Huawei, one of the most popular smartphone brands, has officially confirmed that it is selling its budget-focused subbrand HONOR to Shenzen Zhixinm New Information Technology Co Ltd., a company set up by a consortium of different government-backed firms and the distribution partners at HONOR. The sell-off comes after all the US restrictions affecting the telecom and consumer/commercial business of Huawei.
The newly formed company Shenzen Zhixinm New Information Technology has officially signed an agreement with Huawei Investment Holdings Co. Ltd. for acquiring all of HONOR’s smartphone assets. Shenzen Zhixinm New Information Technology was formed by a consortium of over 30 agents and distributors of Honor. While Honor is acquired by the new company, it is stated that the direction and aim of the company will not change and that the senior management of Honor will remain the same. The new acquisition should enhance the protection of interest among consumers, channels, partners, suppliers, and Honor employees. All current shareholders will support ‘New Honor’ and the newly formed company will hereafter look after the company resources, the branding, production, distribution, operations, services, and executive decisions.
Huawei will no longer hold any shares of Honor and will not be a part of Honor’s executive board or any decision making plans. All of Honor R&D departments, supply chain management, and also all the employees that total over 7000 members will be part of ‘New Honor’. After Huawei was placed on the Entity List of the U.S Commerce Department, the company has faced issues overall on its consumer business. Due to the increasing restrictions imposed by the U.S such as blocking chipmakers like TSMC from supplying chips to Huawei, the company faced a lot of issues in the fabrication of its ARM-based SoC chips. Unless Huawei finds a way to manufacturer its chips from China or elsewhere, the Kirin 9000 processor that powers the Mate 40 series, maybe the company’s last home-designed silicon chipset. To make matters worse, Google had removed Huawei and Honor’s license to use Google apps on all its latest smartphones. Because of this, Huawei had to resort to using its own Appstore to replace Google PlayStore and other alternatives on its latest devices.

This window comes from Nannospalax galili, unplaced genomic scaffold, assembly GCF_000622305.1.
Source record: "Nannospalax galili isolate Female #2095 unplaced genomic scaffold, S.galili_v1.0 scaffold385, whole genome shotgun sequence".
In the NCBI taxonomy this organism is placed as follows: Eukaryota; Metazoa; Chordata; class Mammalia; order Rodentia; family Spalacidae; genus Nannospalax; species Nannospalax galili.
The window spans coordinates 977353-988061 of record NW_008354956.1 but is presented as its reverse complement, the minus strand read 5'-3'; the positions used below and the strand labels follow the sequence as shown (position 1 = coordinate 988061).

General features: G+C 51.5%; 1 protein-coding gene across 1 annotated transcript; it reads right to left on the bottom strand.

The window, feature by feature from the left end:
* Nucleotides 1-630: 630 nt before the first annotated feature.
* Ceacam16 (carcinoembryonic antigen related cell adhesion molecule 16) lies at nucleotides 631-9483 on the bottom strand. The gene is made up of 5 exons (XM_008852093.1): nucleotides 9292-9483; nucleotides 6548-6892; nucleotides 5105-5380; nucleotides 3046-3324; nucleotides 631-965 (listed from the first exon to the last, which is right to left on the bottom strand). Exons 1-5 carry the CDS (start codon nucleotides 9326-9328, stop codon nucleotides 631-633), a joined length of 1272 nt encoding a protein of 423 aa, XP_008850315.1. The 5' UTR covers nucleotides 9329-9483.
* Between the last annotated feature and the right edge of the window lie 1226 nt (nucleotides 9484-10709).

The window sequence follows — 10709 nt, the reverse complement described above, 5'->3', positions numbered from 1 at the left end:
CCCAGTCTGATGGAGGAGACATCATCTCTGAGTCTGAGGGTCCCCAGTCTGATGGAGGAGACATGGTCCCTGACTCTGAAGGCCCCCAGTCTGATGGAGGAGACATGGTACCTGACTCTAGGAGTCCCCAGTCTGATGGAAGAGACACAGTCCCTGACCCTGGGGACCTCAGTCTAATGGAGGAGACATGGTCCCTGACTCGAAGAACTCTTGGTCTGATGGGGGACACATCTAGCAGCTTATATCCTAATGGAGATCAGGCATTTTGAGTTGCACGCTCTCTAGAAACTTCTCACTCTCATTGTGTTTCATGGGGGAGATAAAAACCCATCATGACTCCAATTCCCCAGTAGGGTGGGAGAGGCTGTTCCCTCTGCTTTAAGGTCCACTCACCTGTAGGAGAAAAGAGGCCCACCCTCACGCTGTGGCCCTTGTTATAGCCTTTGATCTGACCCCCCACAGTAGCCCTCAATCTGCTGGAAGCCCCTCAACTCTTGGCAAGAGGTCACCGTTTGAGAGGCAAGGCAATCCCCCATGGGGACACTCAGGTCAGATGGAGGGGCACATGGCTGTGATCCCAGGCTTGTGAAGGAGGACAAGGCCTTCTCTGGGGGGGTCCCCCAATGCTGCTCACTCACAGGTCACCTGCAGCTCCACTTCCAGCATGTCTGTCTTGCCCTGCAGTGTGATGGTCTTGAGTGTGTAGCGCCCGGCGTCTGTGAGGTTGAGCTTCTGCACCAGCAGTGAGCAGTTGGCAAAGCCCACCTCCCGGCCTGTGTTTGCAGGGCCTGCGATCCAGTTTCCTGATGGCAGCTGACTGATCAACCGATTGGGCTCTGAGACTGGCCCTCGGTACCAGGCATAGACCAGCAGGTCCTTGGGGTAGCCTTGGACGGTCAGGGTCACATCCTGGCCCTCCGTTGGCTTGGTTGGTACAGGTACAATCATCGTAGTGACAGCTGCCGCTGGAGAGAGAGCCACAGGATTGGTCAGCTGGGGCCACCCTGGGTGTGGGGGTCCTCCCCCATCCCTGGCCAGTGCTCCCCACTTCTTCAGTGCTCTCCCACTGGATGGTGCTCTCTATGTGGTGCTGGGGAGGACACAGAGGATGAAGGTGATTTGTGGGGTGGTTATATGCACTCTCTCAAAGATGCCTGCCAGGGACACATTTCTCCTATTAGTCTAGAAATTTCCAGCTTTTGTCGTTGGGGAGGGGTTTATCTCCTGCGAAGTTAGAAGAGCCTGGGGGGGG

The decision to sell off Honor “has been made by Honor’s industry chain to ensure its own survival” due to “tremendous pressure“, and the “persistent unavailability of technical elements needed for our mobile phone business“. While the official numbers of the sell-out weren’t disclosed, Reuters had reported that the Honor sale could reach 15.2 billion dollars. Over the years, Honor has been greatly popular among the young crowd and budget users for its vast range of entry-level and mid-range smartphones that featured premium-like designs and capabilities. Let’s hope that ‘New Honor’ would deliver something better for us. We still have yet to know if the future ‘New Honor’ products would come with Google apps.